Vought-Sikorsky VS-44A

"Excambian"  

Above photos of sister ship Excalibur NC41880

Manufactured 1940-1942   Mfg. No. 4403

                                               Registered NC41881

1940-1943     American Export Airlines

1943-1946     U.S. Navy  - designated JR2S-1

1946-1947     Tampico Airlines

1947-1949     Skyways International Airways

1949-1950     Seaboard Commercial Finance Corp.

1950-1950     J.L Boland

1950-1951     Harry Bomstein

1951-1951     Huestis Wells

1951-1952     Aviation Exchange Corp.

1952-1955     arrives at Baltimore Harbor Field for repairs

1956               aircraft being repaired in Lima , Peru

1957-1968     Avalon Air Transport

1968-1976     Antilles Air Boats

1976-1983    U.S. Navy - Pensacola Naval Air Museum

1983-             New England Air Museum - Hartford, CT

                              long term loan from U.S. Navy

                                              

  CAA Certification Granted

  On July 14, 1943, the CAA granted the VS-44A an approved Type     Certificate #752 (transport category) with the following limits:

  Maximum take-off gross weight                      59,534 lbs.

  Airspeed limit                                                          185 mph

  Maximum landing weight                                 51,809 lbs.

  Airspeed limit                                                          211 mph

  Fuel capacity                                                        3,820 gals.

  Maximum baggage weight                                 9,920 lbs.

  Engines: Four Pratt & Whitney Twin Wasp S1C3-G

  Engine limits: Max except take-off: 1,050 hp/engine

  Take off limits: 1,200 hp/engine (2 minutes)

Records Established by VH-44A's  flown by AEA

Excalibur / Excambian / Exeter

While in service with American Export Airlines the "Flying Aces" established notable records. 

The "Flying Aces"  were the longest-range commercial aircraft in service of any airline, and were the only aircraft that flew commercial schedules non-stop with a capacity payload across the North and South Atlantic on flights in excess of 3,100 miles.

 1.   Transatlantic Record, USA-Europe: 3,329 miles in 14 hours        17 minutes (non-stop) 

 2.   First to fly non-stop Foynes-New York, June 22, 1942: Capt.        Charles Blair pilot, Capt. Bob Hixson, co-pilot.

 3.   First non-stop flight New York-Lisbon: 3,383 miles in 20 

       hours 14 minutes, Capt. Charles Blair.

 4.   First to fly non-stop Baltimore-Europe: 3,380 miles in 16             hours 2 minutes.  

 5.  Fastest westbound Atlantic Flight time, Europe-USA (with           refueling stop at Botwood, Newfoundland) in 17 hours 45           minutes.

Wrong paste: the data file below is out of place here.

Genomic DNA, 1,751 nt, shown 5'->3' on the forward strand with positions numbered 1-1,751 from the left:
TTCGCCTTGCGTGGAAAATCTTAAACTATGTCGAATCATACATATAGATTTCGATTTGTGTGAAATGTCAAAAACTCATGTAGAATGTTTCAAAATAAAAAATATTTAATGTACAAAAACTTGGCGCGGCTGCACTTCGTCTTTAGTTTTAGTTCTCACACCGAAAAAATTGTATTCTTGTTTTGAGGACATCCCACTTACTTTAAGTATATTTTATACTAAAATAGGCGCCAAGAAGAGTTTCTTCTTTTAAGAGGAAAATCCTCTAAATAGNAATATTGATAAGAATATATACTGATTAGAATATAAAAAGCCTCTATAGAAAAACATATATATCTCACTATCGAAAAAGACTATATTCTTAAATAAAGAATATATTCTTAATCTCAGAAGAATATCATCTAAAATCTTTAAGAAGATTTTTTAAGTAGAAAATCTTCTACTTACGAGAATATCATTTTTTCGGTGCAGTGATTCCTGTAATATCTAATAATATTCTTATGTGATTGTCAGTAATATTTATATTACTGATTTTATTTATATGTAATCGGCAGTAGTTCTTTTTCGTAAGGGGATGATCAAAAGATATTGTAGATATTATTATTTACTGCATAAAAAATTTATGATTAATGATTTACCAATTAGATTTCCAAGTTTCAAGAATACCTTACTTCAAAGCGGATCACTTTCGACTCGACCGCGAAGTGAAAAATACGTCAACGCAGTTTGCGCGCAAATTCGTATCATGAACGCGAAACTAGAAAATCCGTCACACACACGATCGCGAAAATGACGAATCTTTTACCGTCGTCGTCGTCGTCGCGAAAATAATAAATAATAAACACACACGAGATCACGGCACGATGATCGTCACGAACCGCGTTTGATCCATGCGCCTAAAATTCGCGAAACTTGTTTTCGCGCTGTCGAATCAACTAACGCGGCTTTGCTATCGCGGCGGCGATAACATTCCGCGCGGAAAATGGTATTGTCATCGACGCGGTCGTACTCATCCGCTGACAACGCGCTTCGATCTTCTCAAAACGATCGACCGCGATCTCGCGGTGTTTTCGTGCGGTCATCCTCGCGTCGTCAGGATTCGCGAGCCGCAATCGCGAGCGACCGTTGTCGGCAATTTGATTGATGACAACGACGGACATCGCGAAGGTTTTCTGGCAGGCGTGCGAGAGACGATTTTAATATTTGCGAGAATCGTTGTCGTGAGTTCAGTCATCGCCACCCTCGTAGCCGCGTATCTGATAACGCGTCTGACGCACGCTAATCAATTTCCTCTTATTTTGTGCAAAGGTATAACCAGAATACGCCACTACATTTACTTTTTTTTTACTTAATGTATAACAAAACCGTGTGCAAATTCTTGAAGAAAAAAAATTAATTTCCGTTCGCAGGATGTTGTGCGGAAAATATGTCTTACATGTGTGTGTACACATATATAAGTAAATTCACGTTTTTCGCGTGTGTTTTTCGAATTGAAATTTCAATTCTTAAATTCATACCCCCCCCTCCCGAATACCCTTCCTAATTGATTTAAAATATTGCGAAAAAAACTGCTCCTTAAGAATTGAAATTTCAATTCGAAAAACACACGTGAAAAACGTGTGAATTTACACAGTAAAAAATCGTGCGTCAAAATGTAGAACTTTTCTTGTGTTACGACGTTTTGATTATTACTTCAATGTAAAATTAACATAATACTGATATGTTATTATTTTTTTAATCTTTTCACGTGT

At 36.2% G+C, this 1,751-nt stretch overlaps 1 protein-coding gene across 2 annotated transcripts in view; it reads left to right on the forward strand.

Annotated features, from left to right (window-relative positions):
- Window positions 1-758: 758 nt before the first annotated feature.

6.  Fastest non-stop flight between Europe-New York in 18                hours 5 minutes.

  7.  First to fly non-stop Bermuda-North Africa: 3,362 miles

  8.  First to fly non-stop Bathurst (Africa) -Port of Spain                      (Trinidad): 3,384 miles

  9.  First to fly non-stop Bathurst-San Juan, P.R.: 3,384 miles

10.  Fastest westbound crossing Foynes to LaGuardia (with              refueling stop at Botwood): 17 hours 57 minutes. Capt.                Edward A. Stuart, pilot

11.  Fastest non-stop flight New York to Foynes: 14 hours 17             minutes: Capt. Charles Blair, pilot

Harry E. Pember, Sikorsky VS-44 Flying Boat  / Flying Machine Press

It was fitting that Excambian was sold to Antilles Air Boats. Charles Blair had been the first pilot to fly the VS-44A as a test pilot on the Excalibur. At that time he was the Chief Pilot for American Export Airlines and performed duty with AEA's blessing, as Sikorsky's chief test pilot on the VS-44A.  He later contracted with both the Aviation Exchange Corporation and Skyways to check out their "44" pilots. He had established many world records with the      VS-44A's. It was fitting, therefore, that as owner of Antilles Air Boats, "Charlie" would provide the last operational home for the last of the "Flying Aces".

Harry  F. Pember

Sikorsky VS-44 Flying Boat

Great book !

Complete history!

Dick Probert

Christiansted, St. Croix
Christiansted, St. Croix
AAB Seaplane Ramp -Charlotte Amalie, St. Thomas
AAB Seaplane Ramp -Charlotte Amalie, St. Thomas
Excambian at AAB's San Juan, P.R. station and its neighbor the U.S. Coast Guard Air Station (3 - HU16E & 2 H-52)

"Mother Goose"

Coming soon... Converting a PowerPoint presentation to video.
Mrs. Maureen O'Hara Blair at the dedication of "Excambian"
at the New England Air Museum

Ted Pfeiffer's account as interviewed and published by Henry Pember       plus additional consideration.

On-Line Flight Simulator includes      AAB's N41881

Excellent read!

Photo by Charlie Freehling

Dan Styer sent in photos from January 1970. VS-44 "Excambian" sits on its beaching gear after its accident of 1969. Later years show it on its concrete cradle. Additional photos show its many years in service. Photo from Veterans Drive also shows the PBY on the ramp.

I always enjoy the additional features of earlier photos, vehicles, etc.

"Excambian" leaving N.Y. LaGuardia Airport's Marine Air Terminal
Andy Whyte print part of my collection
Photo by Charles Freehling

Excambian on the ramp in St. Thomas after its final flight. This photo is significant because it sits on its beaching gear and has all four engines. Most photos after the accident show it sitting on its concreate cradle and only three engines.

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